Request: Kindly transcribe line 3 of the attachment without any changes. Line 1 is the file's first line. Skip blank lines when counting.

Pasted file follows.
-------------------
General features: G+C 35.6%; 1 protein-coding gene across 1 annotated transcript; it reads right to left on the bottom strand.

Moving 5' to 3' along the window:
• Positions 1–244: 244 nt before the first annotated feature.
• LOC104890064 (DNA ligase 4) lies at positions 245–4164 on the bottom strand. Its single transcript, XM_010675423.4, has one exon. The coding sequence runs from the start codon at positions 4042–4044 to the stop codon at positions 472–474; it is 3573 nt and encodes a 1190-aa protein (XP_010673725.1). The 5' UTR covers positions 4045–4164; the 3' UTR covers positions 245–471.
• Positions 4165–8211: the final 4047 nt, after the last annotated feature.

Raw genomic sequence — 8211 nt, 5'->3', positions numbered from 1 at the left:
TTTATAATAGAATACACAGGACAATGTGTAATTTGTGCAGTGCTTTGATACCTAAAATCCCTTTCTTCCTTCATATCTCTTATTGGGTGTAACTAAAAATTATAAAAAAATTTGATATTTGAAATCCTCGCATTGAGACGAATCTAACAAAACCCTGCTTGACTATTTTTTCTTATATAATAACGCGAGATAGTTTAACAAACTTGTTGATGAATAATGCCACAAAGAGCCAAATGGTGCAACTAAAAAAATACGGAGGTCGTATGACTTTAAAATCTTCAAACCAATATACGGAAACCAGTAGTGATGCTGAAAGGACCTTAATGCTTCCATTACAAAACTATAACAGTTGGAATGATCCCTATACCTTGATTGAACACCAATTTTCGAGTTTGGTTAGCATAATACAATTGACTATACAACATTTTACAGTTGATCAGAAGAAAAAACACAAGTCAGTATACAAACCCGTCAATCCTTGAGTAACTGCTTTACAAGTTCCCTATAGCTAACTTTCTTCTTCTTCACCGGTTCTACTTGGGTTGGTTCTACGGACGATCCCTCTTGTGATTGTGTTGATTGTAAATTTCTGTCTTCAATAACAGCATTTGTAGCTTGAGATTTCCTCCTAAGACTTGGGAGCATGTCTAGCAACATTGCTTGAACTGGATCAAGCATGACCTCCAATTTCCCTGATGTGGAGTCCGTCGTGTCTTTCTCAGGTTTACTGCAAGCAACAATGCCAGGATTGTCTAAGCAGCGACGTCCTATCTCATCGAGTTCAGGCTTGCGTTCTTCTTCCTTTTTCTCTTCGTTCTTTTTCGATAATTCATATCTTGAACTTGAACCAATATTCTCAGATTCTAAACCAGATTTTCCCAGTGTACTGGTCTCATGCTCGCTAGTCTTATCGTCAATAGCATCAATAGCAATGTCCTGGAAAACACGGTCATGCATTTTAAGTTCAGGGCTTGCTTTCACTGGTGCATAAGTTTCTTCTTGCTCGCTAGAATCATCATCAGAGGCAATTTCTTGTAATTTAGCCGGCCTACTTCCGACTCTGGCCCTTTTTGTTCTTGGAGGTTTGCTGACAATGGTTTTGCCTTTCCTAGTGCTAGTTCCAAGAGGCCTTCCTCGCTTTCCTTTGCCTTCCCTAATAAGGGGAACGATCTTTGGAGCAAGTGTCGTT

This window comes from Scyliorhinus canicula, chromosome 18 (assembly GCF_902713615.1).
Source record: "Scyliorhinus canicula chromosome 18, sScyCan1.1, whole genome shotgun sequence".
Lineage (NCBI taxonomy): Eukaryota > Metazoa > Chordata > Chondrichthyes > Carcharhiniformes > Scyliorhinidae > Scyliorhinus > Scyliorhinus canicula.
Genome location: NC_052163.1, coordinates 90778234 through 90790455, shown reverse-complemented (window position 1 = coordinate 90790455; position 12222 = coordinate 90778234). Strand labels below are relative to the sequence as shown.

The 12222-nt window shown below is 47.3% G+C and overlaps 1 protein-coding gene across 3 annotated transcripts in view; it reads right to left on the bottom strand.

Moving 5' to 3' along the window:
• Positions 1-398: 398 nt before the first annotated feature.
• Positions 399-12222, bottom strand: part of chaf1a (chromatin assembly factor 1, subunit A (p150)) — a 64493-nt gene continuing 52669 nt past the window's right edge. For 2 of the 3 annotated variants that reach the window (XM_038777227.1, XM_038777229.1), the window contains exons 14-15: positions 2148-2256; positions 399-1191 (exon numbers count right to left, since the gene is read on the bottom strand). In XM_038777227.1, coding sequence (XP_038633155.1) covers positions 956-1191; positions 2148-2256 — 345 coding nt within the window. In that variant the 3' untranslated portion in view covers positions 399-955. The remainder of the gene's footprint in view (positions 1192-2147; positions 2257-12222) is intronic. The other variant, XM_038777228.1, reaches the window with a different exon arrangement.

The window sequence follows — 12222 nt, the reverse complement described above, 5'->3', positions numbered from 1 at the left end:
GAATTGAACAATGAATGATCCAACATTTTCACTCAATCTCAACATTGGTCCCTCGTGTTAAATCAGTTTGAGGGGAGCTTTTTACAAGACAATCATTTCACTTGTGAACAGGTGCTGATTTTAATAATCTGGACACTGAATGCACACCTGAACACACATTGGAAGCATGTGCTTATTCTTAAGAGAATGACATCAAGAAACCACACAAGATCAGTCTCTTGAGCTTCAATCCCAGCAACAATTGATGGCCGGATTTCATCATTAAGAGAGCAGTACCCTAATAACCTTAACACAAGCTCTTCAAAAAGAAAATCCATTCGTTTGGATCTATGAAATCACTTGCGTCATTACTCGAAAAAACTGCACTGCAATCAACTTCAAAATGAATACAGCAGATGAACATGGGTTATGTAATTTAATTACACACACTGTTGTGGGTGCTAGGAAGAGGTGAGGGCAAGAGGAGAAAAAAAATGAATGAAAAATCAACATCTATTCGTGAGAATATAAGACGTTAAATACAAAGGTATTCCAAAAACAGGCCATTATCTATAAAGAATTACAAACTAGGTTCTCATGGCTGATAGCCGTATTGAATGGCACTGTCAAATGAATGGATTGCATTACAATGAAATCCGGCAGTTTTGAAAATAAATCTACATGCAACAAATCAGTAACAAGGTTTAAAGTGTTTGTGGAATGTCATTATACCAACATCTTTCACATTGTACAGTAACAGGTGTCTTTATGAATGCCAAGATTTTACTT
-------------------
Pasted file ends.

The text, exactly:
• Positions 1–244: 244 nt before the first annotated feature.